In addition, under the current structure, consumers who can’t afford or don’t want to install solar panels on their roofs will have to pay higher rates to make up for those who do, as solar power takes greater hold in the area, Jensen said.


So how can consumers keep their bills low if their rates aren’t set based on how much juice they consume in a month?

They must take greater care to use fewer appliances and devices that run on electricity when the weather is really hot or really cold during the day, he said. For example, it would be wise not to wash clothes or run dishwashers or leave lights on while air conditioners are running in the middle of the day.

Or “the solution might be, maybe don’t crank the AC quite as high,” Jensen said.

He emphasized that ComEd’s legislation makes $1 billion available for programs that benefit low-income households, including $50 million in direct assistance to consumers struggling to pay their bills.

From ComEd’s perspective, Jensen said, the change will result in cheaper bills for more than half of its residential customers. And the other 40 percent can change their behavior to reduce their costs.

“We need to do a much better job of communicating the message,” he said.

Demand Charge Letter 10.11.16

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Alarming discovery: “nerve block” frequencies emitted by Smart Meter (Landis & Gyr) – VIDEO

Information & Perspective by Warren Woodward
Sedona, Arizona
October 8, 2016

Everyone knows that wireless “smart” meters communicate via microwaves. What was unknown until now is that additional frequencies are transmitted in the 2 to 50 kilohertz range. Numerous studies have shown repeatedly that those very same frequencies disrupt the human nervous system. Indeed, “nerve block” is the phrase used in the studies to describe what occurs.

The studies are not controversial. In others words, there are no studies that show otherwise. Nerve block induced by frequencies in the 2 to 50 kilohertz range is an established fact. The studies that show this nerve block are all from reputable sources including the epitome of “establishment” science when it comes to electricity, the Institute of Electrical and Electronics Engineers.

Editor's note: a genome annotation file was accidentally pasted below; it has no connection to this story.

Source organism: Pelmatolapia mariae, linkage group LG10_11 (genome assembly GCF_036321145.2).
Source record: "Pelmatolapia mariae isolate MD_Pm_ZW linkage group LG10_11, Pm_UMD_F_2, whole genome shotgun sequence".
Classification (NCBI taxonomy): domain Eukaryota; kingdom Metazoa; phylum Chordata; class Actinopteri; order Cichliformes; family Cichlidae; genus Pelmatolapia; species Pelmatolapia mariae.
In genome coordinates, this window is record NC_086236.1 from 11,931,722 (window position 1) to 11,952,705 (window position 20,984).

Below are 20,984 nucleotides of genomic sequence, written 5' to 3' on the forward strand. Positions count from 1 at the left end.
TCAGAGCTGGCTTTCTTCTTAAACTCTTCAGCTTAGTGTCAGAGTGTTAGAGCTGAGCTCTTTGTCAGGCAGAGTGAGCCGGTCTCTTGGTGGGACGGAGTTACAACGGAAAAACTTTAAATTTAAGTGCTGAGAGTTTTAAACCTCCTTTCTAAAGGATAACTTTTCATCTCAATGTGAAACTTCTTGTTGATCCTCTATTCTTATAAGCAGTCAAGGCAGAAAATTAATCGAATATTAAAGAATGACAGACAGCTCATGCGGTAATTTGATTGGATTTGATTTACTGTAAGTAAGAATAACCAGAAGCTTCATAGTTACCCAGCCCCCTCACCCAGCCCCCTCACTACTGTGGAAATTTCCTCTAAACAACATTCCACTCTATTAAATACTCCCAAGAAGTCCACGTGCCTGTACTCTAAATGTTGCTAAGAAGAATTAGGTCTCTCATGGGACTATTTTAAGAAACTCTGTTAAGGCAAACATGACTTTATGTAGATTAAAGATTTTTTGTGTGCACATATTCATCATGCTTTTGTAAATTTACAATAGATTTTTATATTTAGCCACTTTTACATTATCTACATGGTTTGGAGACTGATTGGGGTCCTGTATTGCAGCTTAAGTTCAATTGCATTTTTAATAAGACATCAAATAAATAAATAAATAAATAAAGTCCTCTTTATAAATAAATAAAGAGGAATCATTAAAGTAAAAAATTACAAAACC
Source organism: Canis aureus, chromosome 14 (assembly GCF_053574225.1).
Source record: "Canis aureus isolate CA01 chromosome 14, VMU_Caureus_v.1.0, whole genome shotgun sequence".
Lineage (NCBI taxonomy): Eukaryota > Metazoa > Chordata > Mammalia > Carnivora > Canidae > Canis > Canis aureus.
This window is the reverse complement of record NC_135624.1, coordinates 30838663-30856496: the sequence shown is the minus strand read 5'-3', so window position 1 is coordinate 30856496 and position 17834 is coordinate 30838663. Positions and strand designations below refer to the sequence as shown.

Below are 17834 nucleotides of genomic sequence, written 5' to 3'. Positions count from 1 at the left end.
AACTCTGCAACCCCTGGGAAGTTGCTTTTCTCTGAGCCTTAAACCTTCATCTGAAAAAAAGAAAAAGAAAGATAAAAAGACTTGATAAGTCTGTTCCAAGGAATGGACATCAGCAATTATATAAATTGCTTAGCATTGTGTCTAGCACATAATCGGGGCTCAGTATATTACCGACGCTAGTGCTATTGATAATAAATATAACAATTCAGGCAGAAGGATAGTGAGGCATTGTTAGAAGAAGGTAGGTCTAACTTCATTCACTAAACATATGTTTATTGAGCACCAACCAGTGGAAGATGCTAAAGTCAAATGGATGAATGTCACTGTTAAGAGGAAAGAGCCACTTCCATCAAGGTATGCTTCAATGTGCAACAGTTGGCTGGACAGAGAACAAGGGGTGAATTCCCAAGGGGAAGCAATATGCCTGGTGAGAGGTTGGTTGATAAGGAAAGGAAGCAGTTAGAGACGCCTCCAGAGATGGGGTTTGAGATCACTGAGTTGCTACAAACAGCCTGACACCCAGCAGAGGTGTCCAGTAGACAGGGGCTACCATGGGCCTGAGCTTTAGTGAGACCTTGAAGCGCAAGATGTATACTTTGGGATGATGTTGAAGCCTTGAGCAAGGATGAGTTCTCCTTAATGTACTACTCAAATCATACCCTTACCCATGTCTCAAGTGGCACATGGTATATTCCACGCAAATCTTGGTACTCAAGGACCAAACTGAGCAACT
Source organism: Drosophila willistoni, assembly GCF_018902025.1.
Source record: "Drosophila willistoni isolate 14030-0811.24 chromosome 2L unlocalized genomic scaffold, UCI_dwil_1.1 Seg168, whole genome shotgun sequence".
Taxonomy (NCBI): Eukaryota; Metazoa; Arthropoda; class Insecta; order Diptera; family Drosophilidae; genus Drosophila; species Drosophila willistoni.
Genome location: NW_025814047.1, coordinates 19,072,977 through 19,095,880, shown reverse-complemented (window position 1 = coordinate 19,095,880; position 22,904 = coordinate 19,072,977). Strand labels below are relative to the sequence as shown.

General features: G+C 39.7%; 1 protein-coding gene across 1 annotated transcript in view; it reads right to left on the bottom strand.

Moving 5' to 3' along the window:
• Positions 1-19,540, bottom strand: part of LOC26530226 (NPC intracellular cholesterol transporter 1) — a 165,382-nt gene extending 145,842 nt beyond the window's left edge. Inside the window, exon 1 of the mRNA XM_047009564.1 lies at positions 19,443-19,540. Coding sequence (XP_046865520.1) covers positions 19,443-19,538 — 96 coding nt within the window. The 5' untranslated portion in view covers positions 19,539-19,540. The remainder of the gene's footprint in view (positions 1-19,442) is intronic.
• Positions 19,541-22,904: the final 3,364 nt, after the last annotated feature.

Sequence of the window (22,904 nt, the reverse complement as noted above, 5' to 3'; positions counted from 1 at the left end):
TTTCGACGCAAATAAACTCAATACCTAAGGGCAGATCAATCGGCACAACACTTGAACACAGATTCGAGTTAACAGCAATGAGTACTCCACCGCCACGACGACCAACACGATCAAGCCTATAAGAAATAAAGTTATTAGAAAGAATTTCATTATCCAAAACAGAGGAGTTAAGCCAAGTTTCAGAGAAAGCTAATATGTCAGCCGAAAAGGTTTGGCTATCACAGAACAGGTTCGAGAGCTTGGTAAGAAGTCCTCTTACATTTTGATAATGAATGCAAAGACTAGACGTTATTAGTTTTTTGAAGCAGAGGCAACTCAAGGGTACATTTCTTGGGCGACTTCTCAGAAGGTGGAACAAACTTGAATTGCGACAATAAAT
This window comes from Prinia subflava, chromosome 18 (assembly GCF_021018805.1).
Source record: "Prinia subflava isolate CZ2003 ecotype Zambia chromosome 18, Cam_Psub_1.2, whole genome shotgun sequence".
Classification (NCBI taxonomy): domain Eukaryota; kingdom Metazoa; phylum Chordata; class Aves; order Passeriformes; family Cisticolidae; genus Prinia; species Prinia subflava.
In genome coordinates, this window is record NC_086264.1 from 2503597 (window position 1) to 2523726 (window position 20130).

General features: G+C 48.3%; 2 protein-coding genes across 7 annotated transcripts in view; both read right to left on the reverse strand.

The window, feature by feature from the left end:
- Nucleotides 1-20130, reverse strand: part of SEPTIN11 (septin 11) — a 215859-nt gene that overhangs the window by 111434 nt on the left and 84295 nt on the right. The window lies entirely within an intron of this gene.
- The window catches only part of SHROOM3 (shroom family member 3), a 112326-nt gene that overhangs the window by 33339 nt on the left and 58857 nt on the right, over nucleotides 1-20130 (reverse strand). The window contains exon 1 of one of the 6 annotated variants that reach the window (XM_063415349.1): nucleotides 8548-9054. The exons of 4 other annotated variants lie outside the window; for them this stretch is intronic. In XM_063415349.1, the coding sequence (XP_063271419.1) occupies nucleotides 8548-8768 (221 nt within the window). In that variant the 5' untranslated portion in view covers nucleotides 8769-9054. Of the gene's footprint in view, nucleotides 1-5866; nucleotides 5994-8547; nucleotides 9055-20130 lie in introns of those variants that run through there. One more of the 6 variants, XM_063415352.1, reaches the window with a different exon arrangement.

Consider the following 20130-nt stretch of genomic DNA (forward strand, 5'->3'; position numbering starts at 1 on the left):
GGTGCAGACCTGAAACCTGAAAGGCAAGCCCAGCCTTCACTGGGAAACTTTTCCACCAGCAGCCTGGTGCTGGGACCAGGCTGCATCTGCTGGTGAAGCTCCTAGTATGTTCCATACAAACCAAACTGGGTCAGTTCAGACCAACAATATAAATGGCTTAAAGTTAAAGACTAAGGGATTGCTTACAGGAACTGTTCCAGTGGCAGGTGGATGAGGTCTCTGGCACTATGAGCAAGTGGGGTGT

So the demonstration you will see in the video is groundbreaking, or more accurately, “smart” meter breaking.

Unless they cease, desist, and bring down the wireless “smart” grid at once, “smart” meter manufacturers and the utilities that use them are going to be facing massive liability and personal injury lawsuits because, unlike the microwave radiation that anti-“smart” meter advocates have been calling attention to for years, there is no scientific dispute regarding the biological effects of 2 to 50 kilohertz frequencies.

Additionally, state utility regulators and public health departments will need to actually do their jobs which always used to include protecting the public and promoting public health and safety.

Lastly, the U.S. Department of Energy will have to bring an immediate halt to the promotion and subsidization of the wireless “smart” grid.

Every day of delay will bring greater liability for the aforementioned corporations and agencies and the individuals involved. It’s one thing to act in ignorance, quite another not to act once knowledge is received.

To everyone reading, send this video to your utilities, your state utility regulators, your state health departments, and to hungry lawyers everywhere.$=relatedarticles&logdbfrom=pmc   — list of studies — list of studies

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High water bills in Georgia halt installation of malfunctioning Sensus ‘smart’ water meters

From the Atlanta Journal-Constitution

DeKalb halts installation of so-called “smart” water meters
By Mark Niesse – The Atlanta Journal-Constitution
October 11, 2016

So-called “smart” water meters are malfunctioning across DeKalb County, leading to the high utility bills that prompted a heated town hall meeting last week and an emotional protest Tuesday.

The problem? These water meters can break when rainwater or other moisture gets in.

The DeKalb Commission voted 5-0 on Tuesday to suspend installation of the meters, made by Sensus, as the county reviews whether to fix the meters it has or contract with a different manufacturer. The commission also granted the county’s finance director greater flexibility to reduce inexplicably high water bills.

Before Tuesday’s meeting, several residents demanded a resolution, holding signs saying “Water rip-off” and “$3,500 water bill? Shame.”

“It’s their fault and their incompetence,” said Anita Connor, whose water bill for her condo jumped by about $100 per month. “This is taking food out of people’s mouths, literally. This is sending people to the food bank.”

The county is in the middle of replacing 190,000 old water meters at a cost of roughly $30 million. The new water meters are supposed to more accurately measure water usage and wirelessly transmit data hourly.

But smart meters manufactured before July 2014 can malfunction when water touches sensitive equipment, resulting in erratic readings. Of 70,000 smart meters installed, about 43,000 of them were made before July 2014, and 2,200 have already been replaced.

Whether it’s a reading high or low, what we know is that it’s not reading accurately,” said Interim DeKalb CEO Lee May. “I’m frustrated without end at this. I’m ticked off at our leadership in both water billing and watershed. I’m frustrated with the equipment we’re using, and I’ve been really challenged with our customer service as well.”

Wet meters aren’t the only reason bills are skyrocketing.

The meters may not be connected, calibrated or read correctly, said DeKalb Commissioner Nancy Jester. Further, the computerized water billing system itself can introduce mistakes.